Pasterski–Strominger–Zhiboedov triangle

In theoretical physics, the Pasterski–Strominger–Zhiboedov (PSZ) triangle or infrared triangle is a series of relationships between three groups of concepts involving the theory of relativity, quantum field theory and quantum gravity. The triangle highlights connections already known or demonstrated by its authors, Sabrina Gonzalez Pasterski, Andrew Strominger and Alexander Zhiboedov.[1]

The connections are among weak and lasting effects caused by the passage of gravitational or electromagnetic waves (memory effects), quantum field theorems on graviton and photon and geometrical symmetries of spacetime. Because all of this occurs under conditions of low energy, known as infrared in the language of physicists, it is also referred to as the infrared triangle.[2]

Elements of the triangle

The concepts that are interconnected by the triangle are:

a) soft particle theorems (quantum field theory theorems regarding the behavior of low-energy gravitons or photons):
2. extension of the previous theorem, published by Freddy Cachazo and Strominger in 2014;[3]
3. soft photon theorem, also published by Weinberg in the same paper of 1965 regarding the graviton;
b) asymptotic symmetries (symmetries of spacetime distant from the sources of the fields):
1. supertranslations of the Bondi-Metzner-Sachs group, published in 1962;
2. superrotations (symmetry analogous to that of the Virasoro algebra), published by Glenn Barnich and Cédric Troessaert in 2010;[4]
c) memory effects:
1. gravitational memory effect, published by Yakov Zeldovich and A. G. Polnarev in 1974 and Demetrios Christodoulou in 1991;
2. new gravitational memory effects, published by Pasterski, Strominger and Zhiboedov in 2016;[6]
3. the electromagnetic analogue of the memory effect, published by Lydia Bieri and David Garfinkle in 2013.[7][8]

Binding relationships

Each group is linked to another by special relationships:

• Fourier transforms tie together soft theorems and memory effects;
• vacuum transitions tie together asymptotic symmetries and memory effects;
• Ward's identities tie together soft theorems and asymptotic symmetries.

So, for example:

• the soft graviton theorem (a.1) is related to the supertranslations (b.1) by a Ward's identity;
• the supertranslations (b.1) correspond to different vacuum states created by the gravitational memory effect (c.1)
• the gravitational memory effect (c.1) reduces to the soft graviton theorem (a.1) via a Fourier transform.[9]

In addition to the first triangular relationship highlighted by the authors, several others may exist and have been hypothesized.[10]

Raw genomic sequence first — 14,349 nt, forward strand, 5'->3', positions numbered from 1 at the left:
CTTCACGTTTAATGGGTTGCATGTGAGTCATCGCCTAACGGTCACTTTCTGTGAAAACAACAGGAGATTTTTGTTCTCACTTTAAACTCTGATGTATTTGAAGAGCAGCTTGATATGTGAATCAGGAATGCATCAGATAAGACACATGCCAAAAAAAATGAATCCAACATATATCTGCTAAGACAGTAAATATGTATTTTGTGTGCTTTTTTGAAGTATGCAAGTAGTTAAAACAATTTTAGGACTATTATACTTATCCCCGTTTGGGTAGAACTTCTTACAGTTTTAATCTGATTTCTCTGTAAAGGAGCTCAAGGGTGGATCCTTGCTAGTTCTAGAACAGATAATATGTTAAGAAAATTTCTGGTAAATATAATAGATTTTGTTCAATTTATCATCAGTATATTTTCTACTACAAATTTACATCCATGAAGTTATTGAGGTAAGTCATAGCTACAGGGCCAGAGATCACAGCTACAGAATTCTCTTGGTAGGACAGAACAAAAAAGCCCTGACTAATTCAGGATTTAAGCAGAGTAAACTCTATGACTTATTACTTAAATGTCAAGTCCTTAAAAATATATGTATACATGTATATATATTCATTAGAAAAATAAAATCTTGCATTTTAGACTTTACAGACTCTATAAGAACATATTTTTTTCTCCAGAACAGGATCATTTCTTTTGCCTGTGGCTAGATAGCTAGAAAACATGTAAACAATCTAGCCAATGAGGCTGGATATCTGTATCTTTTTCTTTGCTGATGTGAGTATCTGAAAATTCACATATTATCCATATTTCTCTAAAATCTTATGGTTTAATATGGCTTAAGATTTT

References

1. ^ Andrew Strominger (2018). Lectures on the Infrared Structure of Gravity and Gauge Theory. Princeton University Press. pp. 1–3.
2. ^ Infrared radiation has lower energies than visible radiation, so in physics it is often used as a synonym for low energy.
3. ^ Cachazo, Freddy; Strominger, Andrew (April 2014). "Evidence for a New Soft Graviton Theorem". arXiv:1404.4091 [hep-th].
4. ^ Barnich, Glenn; Troessaert, Cédric (2010-09-08). "Symmetries of Asymptotically Flat Four-Dimensional Spacetimes at Null Infinity Revisited". Physical Review Letters. 105 (11): 111103. arXiv:0909.2617. Bibcode:2010PhRvL.105k1103B. doi:10.1103/PhysRevLett.105.111103. PMID 20867563. S2CID 14678633. Retrieved 2023-07-27.
5. ^ Pasterski, Sabrina (2017-09-28). "Asymptotic symmetries and electromagnetic memory". Journal of High Energy Physics. 2017 (9): 154. arXiv:1505.00716. Bibcode:2017JHEP...09..154P. doi:10.1007/JHEP09(2017)154. S2CID 256041306. Retrieved 2023-07-26.
6. ^ Pasterski, Sabrina; Strominger, Andrew; Zhiboedov, Alexander (2016-12-14). "New gravitational memories". Journal of High Energy Physics. 2016 (12): 53. arXiv:1502.06120. Bibcode:2016JHEP...12..053P. doi:10.1007/JHEP12(2016)053. S2CID 256045385. Retrieved 2023-07-26.
7. ^ Bieri, Lydia; Garfinkle, David (2013-10-07). "An electromagnetic analogue of gravitational wave memory". Classical and Quantum Gravity. 30 (19): 195009. arXiv:1307.5098. Bibcode:2013CQGra..30s5009B. doi:10.1088/0264-9381/30/19/195009. S2CID 118728273. Retrieved 2023-07-26.
8. ^ Sarkkinen, Miika (2018). "Memory effect in electromagnetic radiation". s3.cern.ch. University of Helsinki - Physics Department. A passing gravitational wave periodically changes the relative distances of test particles, but after the wave has gone, there is no relative velocity between the particles. In the electromagnetic case, however, the memory effect is manifested as a "kick", a residual velocity imparted on a charge by the electromagnetic field.
9. ^ Strominger, Andrew; Zhiboedov, Alexander (2014). "Gravitational Memory, BMS Supertranslations and Soft Theorems". arXiv:1411.5745 [hep-th].
10. ^ Andrew Strominger (2018). Lectures on the Infrared Structure of Gravity and Gauge Theory. Princeton University Press. pp. 4–7.

Bibliography

• Andrew Strominger (2018). Lectures on the Infrared Structure of Gravity and Gauge Theory. Princeton University Press.